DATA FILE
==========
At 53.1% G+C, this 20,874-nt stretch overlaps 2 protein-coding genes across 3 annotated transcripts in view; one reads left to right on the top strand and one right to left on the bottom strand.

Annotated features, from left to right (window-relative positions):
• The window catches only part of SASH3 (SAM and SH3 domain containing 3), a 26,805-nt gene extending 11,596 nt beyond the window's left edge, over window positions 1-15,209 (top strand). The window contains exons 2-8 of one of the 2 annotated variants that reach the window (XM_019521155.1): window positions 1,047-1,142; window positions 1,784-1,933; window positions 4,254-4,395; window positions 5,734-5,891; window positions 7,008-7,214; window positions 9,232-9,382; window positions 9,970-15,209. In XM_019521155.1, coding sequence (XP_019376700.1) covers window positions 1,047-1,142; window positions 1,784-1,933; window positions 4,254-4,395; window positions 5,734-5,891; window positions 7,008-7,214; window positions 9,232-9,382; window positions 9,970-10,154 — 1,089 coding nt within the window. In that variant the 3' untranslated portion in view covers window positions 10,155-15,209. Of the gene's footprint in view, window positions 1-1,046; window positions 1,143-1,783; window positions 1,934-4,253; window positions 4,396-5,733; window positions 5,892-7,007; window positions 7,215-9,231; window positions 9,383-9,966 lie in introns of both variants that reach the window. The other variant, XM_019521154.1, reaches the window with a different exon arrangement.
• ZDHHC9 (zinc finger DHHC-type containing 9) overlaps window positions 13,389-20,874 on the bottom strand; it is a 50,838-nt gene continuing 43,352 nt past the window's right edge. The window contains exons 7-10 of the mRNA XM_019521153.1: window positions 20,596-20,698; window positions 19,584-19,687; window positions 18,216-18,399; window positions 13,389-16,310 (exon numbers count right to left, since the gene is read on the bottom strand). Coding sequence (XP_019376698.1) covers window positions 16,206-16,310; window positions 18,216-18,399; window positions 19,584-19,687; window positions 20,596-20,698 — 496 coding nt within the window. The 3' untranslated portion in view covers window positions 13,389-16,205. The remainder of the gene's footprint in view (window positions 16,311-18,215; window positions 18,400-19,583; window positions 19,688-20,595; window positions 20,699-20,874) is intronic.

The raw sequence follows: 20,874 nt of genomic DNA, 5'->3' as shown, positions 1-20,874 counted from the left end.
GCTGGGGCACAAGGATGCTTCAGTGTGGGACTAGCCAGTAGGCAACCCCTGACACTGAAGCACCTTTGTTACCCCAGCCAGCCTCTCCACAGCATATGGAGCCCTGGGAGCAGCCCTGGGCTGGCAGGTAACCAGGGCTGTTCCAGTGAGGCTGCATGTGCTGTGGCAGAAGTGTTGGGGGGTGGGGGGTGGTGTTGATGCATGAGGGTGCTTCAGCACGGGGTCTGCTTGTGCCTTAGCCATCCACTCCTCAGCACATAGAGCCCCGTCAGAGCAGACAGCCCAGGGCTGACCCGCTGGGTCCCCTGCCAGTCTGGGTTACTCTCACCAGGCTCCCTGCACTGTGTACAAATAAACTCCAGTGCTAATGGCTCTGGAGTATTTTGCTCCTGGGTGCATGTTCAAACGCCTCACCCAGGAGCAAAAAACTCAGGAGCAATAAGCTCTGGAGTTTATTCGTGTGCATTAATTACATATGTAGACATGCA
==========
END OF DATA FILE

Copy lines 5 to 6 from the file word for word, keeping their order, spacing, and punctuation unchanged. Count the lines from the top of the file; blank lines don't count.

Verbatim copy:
The raw sequence follows: 20,874 nt of genomic DNA, 5'->3' as shown, positions 1-20,874 counted from the left end.
GCTGGGGCACAAGGATGCTTCAGTGTGGGACTAGCCAGTAGGCAACCCCTGACACTGAAGCACCTTTGTTACCCCAGCCAGCCTCTCCACAGCATATGGAGCCCTGGGAGCAGCCCTGGGCTGGCAGGTAACCAGGGCTGTTCCAGTGAGGCTGCATGTGCTGTGGCAGAAGTGTTGGGGGGTGGGGGGTGGTGTTGATGCATGAGGGTGCTTCAGCACGGGGTCTGCTTGTGCCTTAGCCATCCACTCCTCAGCACATAGAGCCCCGTCAGAGCAGACAGCCCAGGGCTGACCCGCTGGGTCCCCTGCCAGTCTGGGTTACTCTCACCAGGCTCCCTGCACTGTGTACAAATAAACTCCAGTGCTAATGGCTCTGGAGTATTTTGCTCCTGGGTGCATGTTCAAACGCCTCACCCAGGAGCAAAAAACTCAGGAGCAATAAGCTCTGGAGTTTATTCGTGTGCATTAATTACATATGTAGACATGCA